The difference is that the SET /A hexadecimal parser allows the 32nd bit to be set during the initial parsing. After the initial parsing is complete, the 32nd bit is treated as the sign bit. So there are 2 representations for every number!

0x1 -> 0000 0000 0000 0000 0000 0000 0000 0001 = 1
-0xFFFFFFFF -> 1111 1111 1111 1111 1111 1111 1111 1111 -> 0000 0000 0000 0000 0000 0000 0000 0001 = 1

0xFFFFFFFF -> 1111 1111 1111 1111 1111 1111 1111 1111 = -1
-0x1 -> 0000 0000 0000 0000 0000 0000 0000 0001 -> 1111 1111 1111 1111 1111 1111 1111 1111 = -1

The oddball is -2147483648 because the 2's compliment of that number is itself!

0x80000000 -> 1000 0000 0000 0000 0000 0000 0000 0000
-0x80000000 -> 1000 0000 0000 0000 0000 0000 0000 0000 -> 1000 0000 0000 0000 0000 0000 0000 0000

Actually there are many more representations for each number because additional leading 0s can be added. There is no limit other than the 8191 limit to a command line.

0x1, 0x01, 0x00000000000000000000000000000000001 are all equivalent representations of 1.

Another odd SET /A behavior is that overflow conditions are ignored when parsing hexadecimal notation. Any hex notation that would require 33 or more bits will result in either 1 or -1.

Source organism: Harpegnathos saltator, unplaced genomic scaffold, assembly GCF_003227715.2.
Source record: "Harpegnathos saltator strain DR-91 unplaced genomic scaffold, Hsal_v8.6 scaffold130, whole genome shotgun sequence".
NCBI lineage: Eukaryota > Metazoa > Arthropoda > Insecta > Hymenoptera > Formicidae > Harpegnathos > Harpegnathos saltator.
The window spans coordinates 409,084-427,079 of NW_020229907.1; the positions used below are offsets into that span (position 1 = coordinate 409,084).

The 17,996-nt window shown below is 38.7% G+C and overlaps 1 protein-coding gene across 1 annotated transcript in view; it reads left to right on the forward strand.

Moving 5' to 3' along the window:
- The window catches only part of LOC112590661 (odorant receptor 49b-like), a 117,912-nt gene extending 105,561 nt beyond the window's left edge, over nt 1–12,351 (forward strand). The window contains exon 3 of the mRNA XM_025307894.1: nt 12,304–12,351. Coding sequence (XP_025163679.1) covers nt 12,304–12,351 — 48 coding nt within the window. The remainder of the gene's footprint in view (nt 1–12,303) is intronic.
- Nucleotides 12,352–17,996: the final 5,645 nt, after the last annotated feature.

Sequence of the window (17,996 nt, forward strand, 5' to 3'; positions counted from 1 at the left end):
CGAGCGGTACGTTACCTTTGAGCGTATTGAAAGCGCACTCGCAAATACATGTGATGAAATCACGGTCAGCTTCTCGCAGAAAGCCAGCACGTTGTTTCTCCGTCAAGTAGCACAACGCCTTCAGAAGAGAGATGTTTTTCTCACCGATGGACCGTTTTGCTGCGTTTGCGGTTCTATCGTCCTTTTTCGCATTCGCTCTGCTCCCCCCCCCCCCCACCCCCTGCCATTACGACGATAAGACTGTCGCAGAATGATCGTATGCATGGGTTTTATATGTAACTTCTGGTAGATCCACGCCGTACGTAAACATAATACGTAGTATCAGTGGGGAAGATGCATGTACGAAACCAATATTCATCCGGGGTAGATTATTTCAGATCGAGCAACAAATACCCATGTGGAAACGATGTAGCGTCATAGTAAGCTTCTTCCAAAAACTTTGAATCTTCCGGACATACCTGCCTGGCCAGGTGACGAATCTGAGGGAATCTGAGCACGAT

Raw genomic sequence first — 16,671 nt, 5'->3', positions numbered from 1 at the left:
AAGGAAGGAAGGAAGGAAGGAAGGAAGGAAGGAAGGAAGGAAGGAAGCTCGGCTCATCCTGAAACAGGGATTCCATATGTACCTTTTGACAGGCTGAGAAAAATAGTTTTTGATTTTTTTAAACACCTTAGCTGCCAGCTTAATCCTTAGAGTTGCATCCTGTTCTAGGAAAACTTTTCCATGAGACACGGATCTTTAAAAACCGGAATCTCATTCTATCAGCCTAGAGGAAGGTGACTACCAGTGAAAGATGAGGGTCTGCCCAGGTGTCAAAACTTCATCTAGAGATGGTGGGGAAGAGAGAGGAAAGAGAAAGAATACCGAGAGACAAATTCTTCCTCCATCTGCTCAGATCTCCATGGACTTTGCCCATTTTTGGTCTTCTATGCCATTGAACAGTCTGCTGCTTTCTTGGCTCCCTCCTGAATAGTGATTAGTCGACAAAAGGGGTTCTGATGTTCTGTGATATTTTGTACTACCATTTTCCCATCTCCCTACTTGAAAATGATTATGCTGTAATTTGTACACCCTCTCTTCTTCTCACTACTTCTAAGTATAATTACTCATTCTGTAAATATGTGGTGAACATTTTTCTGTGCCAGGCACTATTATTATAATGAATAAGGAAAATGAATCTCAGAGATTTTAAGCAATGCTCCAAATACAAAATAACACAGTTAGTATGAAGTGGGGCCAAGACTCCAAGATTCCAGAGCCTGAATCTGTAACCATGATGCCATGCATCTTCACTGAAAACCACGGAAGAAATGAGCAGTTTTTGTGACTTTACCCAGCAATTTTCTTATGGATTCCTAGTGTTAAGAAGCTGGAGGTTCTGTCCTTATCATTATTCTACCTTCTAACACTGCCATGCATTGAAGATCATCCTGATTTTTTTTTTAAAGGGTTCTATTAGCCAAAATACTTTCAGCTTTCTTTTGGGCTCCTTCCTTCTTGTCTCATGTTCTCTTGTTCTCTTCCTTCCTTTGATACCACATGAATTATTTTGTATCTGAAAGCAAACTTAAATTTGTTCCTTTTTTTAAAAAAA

The following all result in -1:

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``set /a 0x1000000000set /a 0xFFFFFFFFFFset /a 0x888888888888888888888``

The following all result in 1:

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``set /a -0x1000000000set /a -0xFFFFFFFFFFset /a -0x888888888888888888888``

If an invalid hex digit is used, then the error is reported: "Invalid number. Numeric constants are either decimal (17),hexadecimal (0x11), or octal (021)." with ERRORLEVEL=1073750991.

octal - The number is parsed similarly to decimal. The sign is initailly ignored and the octal digits are converted into a 31 bit unsigned integer. If the 32nd bit is set then an overflow error is detected. Any negative sign is applied afterward by taking the 2's compliment, but only if no error was detected.

So -2147483648 cannot be represented with octal notation, just as it cannot be represented with decimal notation.

Just like with hexadecimal, any number of leading zeros may be prefixed to a valid octal number.

00000000000000000000000000000000000000000000000001 --> 1
-00000000000000000000000000000000000000000000000001 --> -1

If an invalid octal digit is used, then the error is reported: "Invalid number. Numeric constants are either decimal (17),hexadecimal (0x11), or octal (021)." with ERRORLEVEL=1073750991. This error is a common occurrence when decimal 8 or 9 is zero prefixed, as can occur when parsing date and time information.

(XP)

First, any leading minus sign is ignored and the value is parsed as a 32 bit unsigned integer. Afterward, the 32nd bit is treated as a sign bit, and then any minus sign is applied by taking the two's complement. So every value has at least two representations with each base:

SET /A 2147483650 = SET /A -2147483646 = -2147483646
SET /A 0x80000002 = SET /A -0x7FFFFFFE = -2147483646
SET /A 020000000002 = SET /A -017777777776 = -2147483646

Any value that exceeds 32 bits during the initial unsigned parsing results in an overflow error.